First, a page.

REUTERS/Gary Cameron

A new study shows 40 percent of gun owners get them without a background check—even in states that require them.

Gun-control advocates often cite that 40 percent of guns have been obtained by people without a background check. That stat is often attacked, however, for being produced from a small sample size of survey respondents (251) and published in an aged report from the early 1990s. The federal Bureau of Alcohol, Tobacco, and Firearms (ATF) doesn’t do the best job of tracking gun figures like this, but Harvard University researchers have.

In an interview with The Trace, Harvard Injury Control Research Center director Deborah Azrael confirmed the 40 percent figure in terms of people who’ve acquired guns without a background check. This number is based on her team’s survey of more than 2,000 gun owners for a forthcoming study. Some preliminary data released to The Trace provides context for this new 40 percent stat:

  • Roughly 30 percent: Gun owners who did not purchase their most recent gun, instead obtaining it through a transfer (a gift, an inheritance, a swap between friends).
  • Roughly 70 percent: Gun owners who purchased their most recent gun.
  • Among the gun buyers, about 34 percent did not go through a background check.
  • Among the gun owners who got their firearms through a transfer, roughly two-thirds did not go through a background check.

There are only 10 states that require background checks for all gun purchases.
*(There is also a federal background check system conducted by the FBI. There are several loopholes, however, that allow many people to bypass the federal check.) In many of the states without these requirements, firearms can be bought at gun shows, online, and through other off-the-radar venues. Sometimes, vendors in these states employ their own background checks, but there are plenty of vendors who don’t. But even in the states where there are checks, this doesn’t account for all of the guns purchased or acquired in some other, private manner.

The ATF puts out annual reports based on the number of guns recovered and traced to their original source. In those reports are maps illustrating how many guns get imported to a state, and which states are doing the exporting. In many of the states where background checks are required, you see a sizable population of guns still making their way in from states with no background check laws. Below are three state maps from the ATF’s 2014 Firearm Trace Data showing these paths of gun travel:

For Illinois, roughly half of the guns traced came from out of state, almost all of them from states with no required background checks. The grand majority of guns traced by he ATF in Illinois ended up, unsurprisingly, in Chicago:

Those against gun control often tout that Chicago has extraordinary levels of gun violence despite the fact that Illinois has a background-check law as a suggestion that such checks don’t quell violence. This point fails to take into measure the huge influx of guns into the city and state from places that have little accountability on who’s purchasing guns and why. Mandatory background checks might not stop all gun violence, but they could at least help us get a handle on where guns are coming from.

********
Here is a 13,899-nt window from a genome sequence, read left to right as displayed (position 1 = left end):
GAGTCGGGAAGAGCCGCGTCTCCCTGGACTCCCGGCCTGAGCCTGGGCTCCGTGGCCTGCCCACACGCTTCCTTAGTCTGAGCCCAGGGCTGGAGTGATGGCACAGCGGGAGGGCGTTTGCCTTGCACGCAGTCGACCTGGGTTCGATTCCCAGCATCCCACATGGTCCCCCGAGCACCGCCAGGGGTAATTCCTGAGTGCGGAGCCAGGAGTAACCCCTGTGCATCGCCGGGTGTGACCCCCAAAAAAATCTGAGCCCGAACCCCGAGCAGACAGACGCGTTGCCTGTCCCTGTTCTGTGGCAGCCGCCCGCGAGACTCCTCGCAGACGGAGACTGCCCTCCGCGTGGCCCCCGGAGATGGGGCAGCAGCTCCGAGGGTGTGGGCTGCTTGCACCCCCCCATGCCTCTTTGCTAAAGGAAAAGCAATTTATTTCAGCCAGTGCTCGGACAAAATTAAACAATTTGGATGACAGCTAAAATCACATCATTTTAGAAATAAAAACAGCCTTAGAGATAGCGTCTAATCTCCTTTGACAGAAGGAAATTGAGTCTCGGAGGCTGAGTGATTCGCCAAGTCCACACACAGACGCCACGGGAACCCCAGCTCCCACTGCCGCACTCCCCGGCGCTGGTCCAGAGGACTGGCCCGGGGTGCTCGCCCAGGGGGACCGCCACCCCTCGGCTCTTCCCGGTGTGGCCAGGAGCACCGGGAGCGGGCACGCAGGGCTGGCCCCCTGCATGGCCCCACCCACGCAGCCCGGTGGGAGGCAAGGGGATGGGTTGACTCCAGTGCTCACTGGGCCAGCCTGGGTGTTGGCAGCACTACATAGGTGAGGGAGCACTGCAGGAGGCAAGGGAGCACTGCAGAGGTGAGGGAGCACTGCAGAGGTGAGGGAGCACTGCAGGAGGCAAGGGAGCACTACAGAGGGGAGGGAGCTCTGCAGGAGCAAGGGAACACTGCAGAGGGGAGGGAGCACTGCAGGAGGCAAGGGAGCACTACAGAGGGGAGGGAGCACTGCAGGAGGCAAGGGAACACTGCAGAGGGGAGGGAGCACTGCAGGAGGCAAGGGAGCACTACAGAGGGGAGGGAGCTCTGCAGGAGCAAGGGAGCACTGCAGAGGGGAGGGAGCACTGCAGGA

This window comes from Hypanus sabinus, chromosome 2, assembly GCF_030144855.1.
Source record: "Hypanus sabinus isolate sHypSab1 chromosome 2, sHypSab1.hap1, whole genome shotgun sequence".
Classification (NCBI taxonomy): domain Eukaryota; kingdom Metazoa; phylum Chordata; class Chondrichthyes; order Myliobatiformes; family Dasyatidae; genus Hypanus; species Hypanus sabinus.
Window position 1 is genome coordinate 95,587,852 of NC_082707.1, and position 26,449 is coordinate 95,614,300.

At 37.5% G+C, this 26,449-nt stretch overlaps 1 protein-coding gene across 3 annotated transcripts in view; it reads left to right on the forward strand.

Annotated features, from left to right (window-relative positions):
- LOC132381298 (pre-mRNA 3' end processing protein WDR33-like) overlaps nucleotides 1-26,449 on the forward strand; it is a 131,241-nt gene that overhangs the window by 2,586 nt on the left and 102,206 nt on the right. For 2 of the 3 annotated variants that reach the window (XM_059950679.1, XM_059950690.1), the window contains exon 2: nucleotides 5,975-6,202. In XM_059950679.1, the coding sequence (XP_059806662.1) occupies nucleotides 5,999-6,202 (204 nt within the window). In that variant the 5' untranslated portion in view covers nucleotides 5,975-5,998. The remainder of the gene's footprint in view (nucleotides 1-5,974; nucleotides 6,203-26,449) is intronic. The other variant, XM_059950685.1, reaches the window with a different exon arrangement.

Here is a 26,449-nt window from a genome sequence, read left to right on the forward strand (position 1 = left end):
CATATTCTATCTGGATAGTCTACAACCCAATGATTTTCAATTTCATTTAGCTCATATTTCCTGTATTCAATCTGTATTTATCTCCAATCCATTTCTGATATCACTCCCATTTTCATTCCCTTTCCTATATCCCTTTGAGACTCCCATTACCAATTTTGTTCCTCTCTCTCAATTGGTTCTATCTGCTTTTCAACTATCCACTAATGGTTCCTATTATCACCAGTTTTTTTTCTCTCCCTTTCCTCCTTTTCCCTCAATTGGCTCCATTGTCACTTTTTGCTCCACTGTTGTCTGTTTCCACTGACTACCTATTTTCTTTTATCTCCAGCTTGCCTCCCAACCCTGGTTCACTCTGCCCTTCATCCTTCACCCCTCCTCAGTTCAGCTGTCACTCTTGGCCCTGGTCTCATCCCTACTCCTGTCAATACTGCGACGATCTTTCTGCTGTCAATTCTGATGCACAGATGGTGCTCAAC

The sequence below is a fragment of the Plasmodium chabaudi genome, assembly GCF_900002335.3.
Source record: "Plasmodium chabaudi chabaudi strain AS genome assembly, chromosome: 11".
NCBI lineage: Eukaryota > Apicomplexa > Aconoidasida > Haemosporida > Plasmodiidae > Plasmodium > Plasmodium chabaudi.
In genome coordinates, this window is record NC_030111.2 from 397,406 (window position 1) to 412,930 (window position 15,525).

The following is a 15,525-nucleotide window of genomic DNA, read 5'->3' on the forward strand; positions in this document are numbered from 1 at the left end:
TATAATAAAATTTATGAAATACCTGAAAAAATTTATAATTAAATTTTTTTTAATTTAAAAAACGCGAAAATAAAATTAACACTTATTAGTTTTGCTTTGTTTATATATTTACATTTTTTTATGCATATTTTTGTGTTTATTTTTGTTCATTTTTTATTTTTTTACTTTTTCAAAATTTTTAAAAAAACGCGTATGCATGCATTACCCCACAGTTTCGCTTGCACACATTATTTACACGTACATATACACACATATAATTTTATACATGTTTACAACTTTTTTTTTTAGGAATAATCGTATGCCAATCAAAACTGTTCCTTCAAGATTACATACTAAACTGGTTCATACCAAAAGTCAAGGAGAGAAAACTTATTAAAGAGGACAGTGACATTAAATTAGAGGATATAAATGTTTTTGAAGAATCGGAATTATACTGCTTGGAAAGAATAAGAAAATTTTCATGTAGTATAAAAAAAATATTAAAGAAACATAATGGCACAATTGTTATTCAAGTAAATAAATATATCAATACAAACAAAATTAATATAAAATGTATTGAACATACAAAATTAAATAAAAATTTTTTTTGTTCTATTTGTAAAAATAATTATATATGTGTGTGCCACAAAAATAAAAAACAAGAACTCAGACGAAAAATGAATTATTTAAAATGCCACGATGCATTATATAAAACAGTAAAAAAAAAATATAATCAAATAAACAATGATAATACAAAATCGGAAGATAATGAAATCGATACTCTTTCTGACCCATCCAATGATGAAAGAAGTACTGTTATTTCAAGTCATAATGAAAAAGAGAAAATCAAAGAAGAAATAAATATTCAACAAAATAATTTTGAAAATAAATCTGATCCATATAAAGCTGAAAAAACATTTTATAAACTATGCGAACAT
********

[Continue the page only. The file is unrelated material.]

*UPDATE: This story has been updated with information on federal background-check requirements.

About the Author

Most Popular

  1. an aerial view of Los Angeles shows the complex of freeways, new construction, familiar landmarks, and smog in 1962.
    Transportation

    The Problem With Amazon’s Cheap Gas Stunt

    The company promoted its TV show The Marvelous Mrs. Maisel with a day of throwback 1959-style prices in Los Angeles. What could go wrong?

  2. a photo of the Eiffel Tower with the words "Made for Sharing" projected on it
    Life

    How France Tries to Keep English Out of Public Life

    France has a long history of using official institutions to protect the French language from outside influence. Still, English keeps working its way in.

  3. Warren Logan
    Transportation

    A City Planner Makes a Case for Rethinking Public Consultation

    Warren Logan, a Bay Area transportation planner, has new ideas about how to truly engage diverse communities in city planning. Hint: It starts with listening.

  4. a photo of the L.A. Metro Expo Line extension
    Life

    Why Can’t I Take Public Transit to the Beach?

    In the U.S., getting to the beach usually means driving. But some sandy shores can still be reached by train, subway, and bus.

  5. A photo of a police officer in El Paso, Texas.
    Equity

    What New Research Says About Race and Police Shootings

    Two new studies have revived the long-running debate over how police respond to white criminal suspects versus African Americans.

×